MULTAN/RAHIM YAR KHAN - WASIF MAHMOOD - Heaps of garbage, children in rags, tattered shanties, plastic bags, foul smell and a pond of stagnant water turned green due to thick layer of algae – welcome to a nomadic neighbourhood in Peer Punj Faiz – a polio high risk union council in Multan.
A loud cheer from the participants including women, children and men welcomed the Communication Network (ComNet) staff as it walked to the shanties in a session organised to raise awareness ahead of the polio National Immunisation Drive.
Multan has one of the largest nomadic populations belonging to all backgrounds, including Pashtuns with their numbers reaching 12,000. Brick kiln workers and seasonal migrants also form a sizable portion of the population. The size of their population is constantly changing making it difficult for government and partners to provide healthcare facilities to such communities.
“What is polio”?, asks District Health Communication Support Officer (DHCSO) Zulekha Anwar from the men assembled outside a shanty. “Polio is a disease”, replies a man in his mid-forties.
“How does it affect children?”, the DHCSO asks. “It affects the body of a child”, replies an old man as he squats on a charpoy along with other members of his extended family. “What is the best time for children to be administered polio drops?”, asks Zulekha. “Every child is required to be given drops”, says the oldest man Muhammad Boota. “All children up to five years of age are most vulnerable to polio virus”, Zulekha adds. “How many polio drops every time”?, she asks. “Two drops every child every time”, the participants reply.
According to Multan social profile prepared by the ComNet in cooperation with the local influencers and social mobilizers, eight families, with at least 38 target children, reside in the neighbourhood in deplorable conditions who fend for themselves by collecting mango seeds, plastic bags and pieces of disposed of clothes.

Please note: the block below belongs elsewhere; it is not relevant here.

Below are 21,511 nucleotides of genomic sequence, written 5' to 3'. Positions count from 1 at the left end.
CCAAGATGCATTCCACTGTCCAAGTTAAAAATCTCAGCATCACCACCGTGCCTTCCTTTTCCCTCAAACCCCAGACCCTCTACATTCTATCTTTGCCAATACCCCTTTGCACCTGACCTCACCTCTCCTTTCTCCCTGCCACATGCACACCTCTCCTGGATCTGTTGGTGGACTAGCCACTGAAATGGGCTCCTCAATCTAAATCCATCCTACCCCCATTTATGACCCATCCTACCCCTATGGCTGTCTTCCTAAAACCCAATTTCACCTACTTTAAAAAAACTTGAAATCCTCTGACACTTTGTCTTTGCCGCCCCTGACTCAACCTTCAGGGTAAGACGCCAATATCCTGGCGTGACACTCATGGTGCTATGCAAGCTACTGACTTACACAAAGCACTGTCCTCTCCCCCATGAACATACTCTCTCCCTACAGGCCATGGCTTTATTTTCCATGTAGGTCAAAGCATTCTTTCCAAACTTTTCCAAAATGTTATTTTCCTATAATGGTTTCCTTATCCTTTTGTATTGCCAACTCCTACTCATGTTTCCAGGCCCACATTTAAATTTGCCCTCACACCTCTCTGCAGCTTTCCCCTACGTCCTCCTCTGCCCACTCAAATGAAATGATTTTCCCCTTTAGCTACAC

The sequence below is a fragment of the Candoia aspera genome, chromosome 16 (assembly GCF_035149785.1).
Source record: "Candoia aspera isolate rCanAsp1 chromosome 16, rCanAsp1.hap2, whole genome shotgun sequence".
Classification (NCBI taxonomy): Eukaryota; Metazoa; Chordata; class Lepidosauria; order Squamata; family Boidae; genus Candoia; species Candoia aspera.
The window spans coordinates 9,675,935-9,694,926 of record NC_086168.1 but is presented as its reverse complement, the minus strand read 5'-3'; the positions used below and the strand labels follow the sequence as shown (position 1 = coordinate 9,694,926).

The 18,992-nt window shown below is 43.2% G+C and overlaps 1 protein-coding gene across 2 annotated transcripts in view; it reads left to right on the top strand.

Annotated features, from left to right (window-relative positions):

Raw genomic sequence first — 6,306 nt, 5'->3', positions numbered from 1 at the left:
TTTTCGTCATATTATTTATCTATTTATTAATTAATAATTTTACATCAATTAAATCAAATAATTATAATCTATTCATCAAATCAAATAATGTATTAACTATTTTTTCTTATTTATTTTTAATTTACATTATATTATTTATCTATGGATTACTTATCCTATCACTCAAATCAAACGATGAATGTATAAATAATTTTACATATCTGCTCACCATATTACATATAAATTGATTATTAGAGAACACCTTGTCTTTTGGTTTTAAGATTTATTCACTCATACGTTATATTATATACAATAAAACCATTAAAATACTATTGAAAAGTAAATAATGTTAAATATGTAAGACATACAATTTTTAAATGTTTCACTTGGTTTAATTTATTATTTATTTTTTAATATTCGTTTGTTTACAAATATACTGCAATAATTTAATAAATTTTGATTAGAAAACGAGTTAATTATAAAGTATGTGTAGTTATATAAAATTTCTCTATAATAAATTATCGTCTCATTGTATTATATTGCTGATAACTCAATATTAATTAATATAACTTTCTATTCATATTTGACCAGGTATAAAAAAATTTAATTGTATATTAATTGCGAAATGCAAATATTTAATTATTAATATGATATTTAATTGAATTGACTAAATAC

The nomads move in flocks from one district to another in search of livelihood and are vaccinated at entry or exit points by the teams posted there.
Frequent and wide scale movement of seasonal workers and other travellers makes the task of health workers difficult at transit points.
During the harvesting season, due to large scale movement, there is a possibility that we miss a few target children every now and then due to lack of cooperation,” says Naib Qasid Shahid Hussain, who has been deployed at Khan Bela, UC Liaquat Pur, Rahim Yar Khan transit point.
“But still we manage to vaccinate hundreds of children during the three-day NID,” he says. Several team posted at the entry and exit points in Khan Bela vaccinate children coming to the city from Multan and other districts. Locating and mapping the nomad communities remains critical for polio eradication partners in their endgame to wipe out the virus.
After the nomads have settled down in various colonies, ComNet staff, in collaboration with influencers, brings them into the notice of government so that they are vaccinated in their neighbourhoods.
“The influencers in the communities share details of any new settlements in their area with us. After learning about nomads’ community, ComNet staff brings it into the notice of vaccinator. The UC Communication Officers share data with government teams. The nomads’ data then becomes permanent part of social district profile,” explains Zulekha. “The immunity system is weak because of the low immunization rate among the migrant population. Nomads have high chances of carrying polio virus, sometimes refuse polio vaccination due to misconceptions and have very poor awareness level due to mobility,” Punjab team leader, Health Officer Dr Tahir Manzoor says.
After the last polio case in Oct 2009 in Multan, the health DG warned district authorities to improve immunisation status. According to official data, over 7,500 zero doze children were reported in October 2012 NID in Multan alone. Whereas over 125,000 zero doze cases were reported in Punjab in the same year. In April 2013, that number was brought down to 393 – thanks to hectic efforts by all partners.